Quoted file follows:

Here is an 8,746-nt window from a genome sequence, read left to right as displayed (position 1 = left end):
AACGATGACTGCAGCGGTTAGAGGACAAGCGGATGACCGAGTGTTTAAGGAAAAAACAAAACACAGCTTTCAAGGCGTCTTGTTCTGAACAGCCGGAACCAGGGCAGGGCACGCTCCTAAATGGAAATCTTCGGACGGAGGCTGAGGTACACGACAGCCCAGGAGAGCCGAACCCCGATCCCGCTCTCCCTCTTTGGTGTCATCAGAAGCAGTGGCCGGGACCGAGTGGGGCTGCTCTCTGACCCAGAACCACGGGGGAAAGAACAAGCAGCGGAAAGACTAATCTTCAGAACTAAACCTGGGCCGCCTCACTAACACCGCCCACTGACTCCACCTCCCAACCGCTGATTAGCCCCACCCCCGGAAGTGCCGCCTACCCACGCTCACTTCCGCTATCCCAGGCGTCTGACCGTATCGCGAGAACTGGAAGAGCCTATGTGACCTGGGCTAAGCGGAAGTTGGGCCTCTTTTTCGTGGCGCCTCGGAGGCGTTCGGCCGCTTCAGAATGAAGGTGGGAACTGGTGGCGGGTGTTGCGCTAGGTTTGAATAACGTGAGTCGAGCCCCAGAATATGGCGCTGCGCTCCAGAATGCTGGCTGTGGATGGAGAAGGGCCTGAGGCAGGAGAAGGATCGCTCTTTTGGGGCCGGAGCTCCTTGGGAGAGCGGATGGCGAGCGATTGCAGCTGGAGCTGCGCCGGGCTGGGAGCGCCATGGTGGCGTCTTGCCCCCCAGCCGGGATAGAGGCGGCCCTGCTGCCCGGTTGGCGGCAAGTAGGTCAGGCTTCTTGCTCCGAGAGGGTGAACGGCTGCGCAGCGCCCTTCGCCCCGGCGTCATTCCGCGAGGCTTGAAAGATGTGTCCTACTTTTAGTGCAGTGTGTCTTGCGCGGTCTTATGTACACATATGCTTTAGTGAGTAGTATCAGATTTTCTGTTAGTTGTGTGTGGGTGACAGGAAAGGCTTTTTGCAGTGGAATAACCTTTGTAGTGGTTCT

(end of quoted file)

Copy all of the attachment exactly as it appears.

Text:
Here is an 8,746-nt window from a genome sequence, read left to right as displayed (position 1 = left end):
AACGATGACTGCAGCGGTTAGAGGACAAGCGGATGACCGAGTGTTTAAGGAAAAAACAAAACACAGCTTTCAAGGCGTCTTGTTCTGAACAGCCGGAACCAGGGCAGGGCACGCTCCTAAATGGAAATCTTCGGACGGAGGCTGAGGTACACGACAGCCCAGGAGAGCCGAACCCCGATCCCGCTCTCCCTCTTTGGTGTCATCAGAAGCAGTGGCCGGGACCGAGTGGGGCTGCTCTCTGACCCAGAACCACGGGGGAAAGAACAAGCAGCGGAAAGACTAATCTTCAGAACTAAACCTGGGCCGCCTCACTAACACCGCCCACTGACTCCACCTCCCAACCGCTGATTAGCCCCACCCCCGGAAGTGCCGCCTACCCACGCTCACTTCCGCTATCCCAGGCGTCTGACCGTATCGCGAGAACTGGAAGAGCCTATGTGACCTGGGCTAAGCGGAAGTTGGGCCTCTTTTTCGTGGCGCCTCGGAGGCGTTCGGCCGCTTCAGAATGAAGGTGGGAACTGGTGGCGGGTGTTGCGCTAGGTTTGAATAACGTGAGTCGAGCCCCAGAATATGGCGCTGCGCTCCAGAATGCTGGCTGTGGATGGAGAAGGGCCTGAGGCAGGAGAAGGATCGCTCTTTTGGGGCCGGAGCTCCTTGGGAGAGCGGATGGCGAGCGATTGCAGCTGGAGCTGCGCCGGGCTGGGAGCGCCATGGTGGCGTCTTGCCCCCCAGCCGGGATAGAGGCGGCCCTGCTGCCCGGTTGGCGGCAAGTAGGTCAGGCTTCTTGCTCCGAGAGGGTGAACGGCTGCGCAGCGCCCTTCGCCCCGGCGTCATTCCGCGAGGCTTGAAAGATGTGTCCTACTTTTAGTGCAGTGTGTCTTGCGCGGTCTTATGTACACATATGCTTTAGTGAGTAGTATCAGATTTTCTGTTAGTTGTGTGTGGGTGACAGGAAAGGCTTTTTGCAGTGGAATAACCTTTGTAGTGGTTCT